I didn't get the '79 Special finished up over the weekend, but almost there.



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The view from my back porch.

old bikes and old tires

I got more work done on the XS650 this week, and might have it ready to ride tomorrow.

Here are the wheels and Shinko SR712 tires all set to go. I bought a new front, but I'm using the rear tire that came on the bike. With all of the older bikes being put on the road I thought I'd go over a few tire basics, like determining if the tires are good or need replaced. This bike only has about 12,000 miles on it, and being 32 years old has obviously spent some time sitting, so typical of what you find with an old bike.
Here's the rear that came on the bike, which was obviously much newer than the front. No cracking, soft and flexible rubber, and no flat spotting in the center. Looks good.
Looking at the date code "5109" shows that it was manufactured in 51rst week of 2009. So, this tire was likely installed in early 2010, so nearly a new tire. All good here, with plenty of years and miles to go.
Below is the front which was in really bad shape. It has a 3 digit date code "458". Before 2000 3 digits were used, meaning the tire was made in the 45th week of a year ending in 8. Tires from the 90s will usually have a triangle at the end, so going by this, the tire was made in 1988, 23 years ago. Bad. I don't use a set expiration date, most tires are in their prime for 5 years or so, and deteriorate from there, but by now anything that has the older 3 digit code should be suspect.
This picture below reminds me of those you see on a Craigslist ad showing how good the tires are. I'd guess that when a previous owner got the bike back on the road and replaced the rear, they probably looked at the tread left in the front and thought it looked fine. It doesn't look too bad at first glance, but it feels like plastic, and you can't indent it with a finger nail.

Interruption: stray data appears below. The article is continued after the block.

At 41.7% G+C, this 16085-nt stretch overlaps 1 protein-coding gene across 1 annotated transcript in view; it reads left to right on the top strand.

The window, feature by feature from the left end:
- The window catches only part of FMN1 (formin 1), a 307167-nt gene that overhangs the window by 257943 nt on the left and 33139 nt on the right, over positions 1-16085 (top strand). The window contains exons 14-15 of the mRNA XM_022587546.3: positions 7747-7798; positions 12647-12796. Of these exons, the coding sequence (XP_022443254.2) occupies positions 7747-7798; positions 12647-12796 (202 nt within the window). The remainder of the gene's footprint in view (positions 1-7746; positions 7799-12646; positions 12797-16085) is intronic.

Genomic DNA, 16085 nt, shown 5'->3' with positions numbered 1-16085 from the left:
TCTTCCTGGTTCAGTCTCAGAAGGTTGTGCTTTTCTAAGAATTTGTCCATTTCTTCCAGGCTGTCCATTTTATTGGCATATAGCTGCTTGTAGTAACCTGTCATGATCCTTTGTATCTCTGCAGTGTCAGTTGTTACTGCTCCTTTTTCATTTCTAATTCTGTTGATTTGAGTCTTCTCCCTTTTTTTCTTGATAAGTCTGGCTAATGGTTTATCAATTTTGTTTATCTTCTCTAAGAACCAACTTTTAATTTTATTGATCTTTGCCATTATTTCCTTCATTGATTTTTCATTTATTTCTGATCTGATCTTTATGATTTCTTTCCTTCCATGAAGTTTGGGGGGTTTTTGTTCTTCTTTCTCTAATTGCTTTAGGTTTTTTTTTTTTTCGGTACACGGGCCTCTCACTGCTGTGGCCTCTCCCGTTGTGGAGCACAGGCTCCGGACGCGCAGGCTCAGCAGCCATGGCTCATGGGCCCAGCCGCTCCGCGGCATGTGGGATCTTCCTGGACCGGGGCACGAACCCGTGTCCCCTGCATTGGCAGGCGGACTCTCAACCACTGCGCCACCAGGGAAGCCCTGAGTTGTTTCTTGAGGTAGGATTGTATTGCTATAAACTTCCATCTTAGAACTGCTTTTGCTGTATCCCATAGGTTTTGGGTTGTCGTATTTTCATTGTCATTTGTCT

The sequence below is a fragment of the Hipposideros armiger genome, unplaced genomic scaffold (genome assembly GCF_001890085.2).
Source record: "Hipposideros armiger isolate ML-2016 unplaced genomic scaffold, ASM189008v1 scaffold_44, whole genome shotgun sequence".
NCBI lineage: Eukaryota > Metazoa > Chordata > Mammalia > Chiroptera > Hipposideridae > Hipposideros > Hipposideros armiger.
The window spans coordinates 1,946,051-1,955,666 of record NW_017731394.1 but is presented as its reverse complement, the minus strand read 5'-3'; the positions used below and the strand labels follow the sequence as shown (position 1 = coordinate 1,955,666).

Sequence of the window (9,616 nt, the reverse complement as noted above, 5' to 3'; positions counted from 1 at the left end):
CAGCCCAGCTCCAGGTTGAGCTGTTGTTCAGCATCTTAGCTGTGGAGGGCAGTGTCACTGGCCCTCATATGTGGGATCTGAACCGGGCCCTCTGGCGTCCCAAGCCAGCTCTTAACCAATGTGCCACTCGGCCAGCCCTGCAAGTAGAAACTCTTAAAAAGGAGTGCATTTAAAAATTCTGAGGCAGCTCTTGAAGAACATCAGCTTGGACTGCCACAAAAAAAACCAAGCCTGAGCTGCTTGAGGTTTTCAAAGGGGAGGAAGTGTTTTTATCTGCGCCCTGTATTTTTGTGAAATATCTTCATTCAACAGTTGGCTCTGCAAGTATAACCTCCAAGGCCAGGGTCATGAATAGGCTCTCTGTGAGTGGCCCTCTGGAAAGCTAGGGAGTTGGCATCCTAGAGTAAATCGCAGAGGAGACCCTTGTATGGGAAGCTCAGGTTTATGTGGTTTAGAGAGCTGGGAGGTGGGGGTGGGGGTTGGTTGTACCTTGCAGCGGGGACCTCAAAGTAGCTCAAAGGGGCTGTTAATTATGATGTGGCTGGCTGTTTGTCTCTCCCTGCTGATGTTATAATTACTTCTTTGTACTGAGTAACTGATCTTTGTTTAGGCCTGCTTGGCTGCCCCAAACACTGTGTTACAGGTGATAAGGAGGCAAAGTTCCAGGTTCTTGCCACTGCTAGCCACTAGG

And look at this spot. This is on the left side, so likely where the bike sat for years on the side stand, maybe a concrete garage floor drying the tire like a sponge.
Before dismounting from the rim, I let this tire sit in the sun to warm, but it was still so hard I choose to do the reciprocating saw removal method. Just cut through the tire, and use a tire iron to lift the bead up to cut.
The new front from the Motorcycle Superstore, with a "2811" code, so made in the 28th week of 2011. Less than $60 for a new tire and tube, money well spent.
Good rubber makes a bike so much more fun to ride, and safer also.










I got some work done on the XS650 stocker this week, and hope to have it rolling soon. The TC Bros. Choppers swing arm bushings were a perfect fit, and also the All Balls tapered steering bearings.

One problem, the dust seals that came with the fork seals in the All Balls kit didn't fit right.
They are too short.
I'd thought about using gaiters, so decided to fit some for a '69-'70 Triumph Bonneville.
The end that goes to the top on the Triumph has a lip...
...that is a perfect fit on the Yamaha lower.
The other end doesn't fit the tubes. There are a few ways to remedy this, but I decided to use the All Balls dust seals.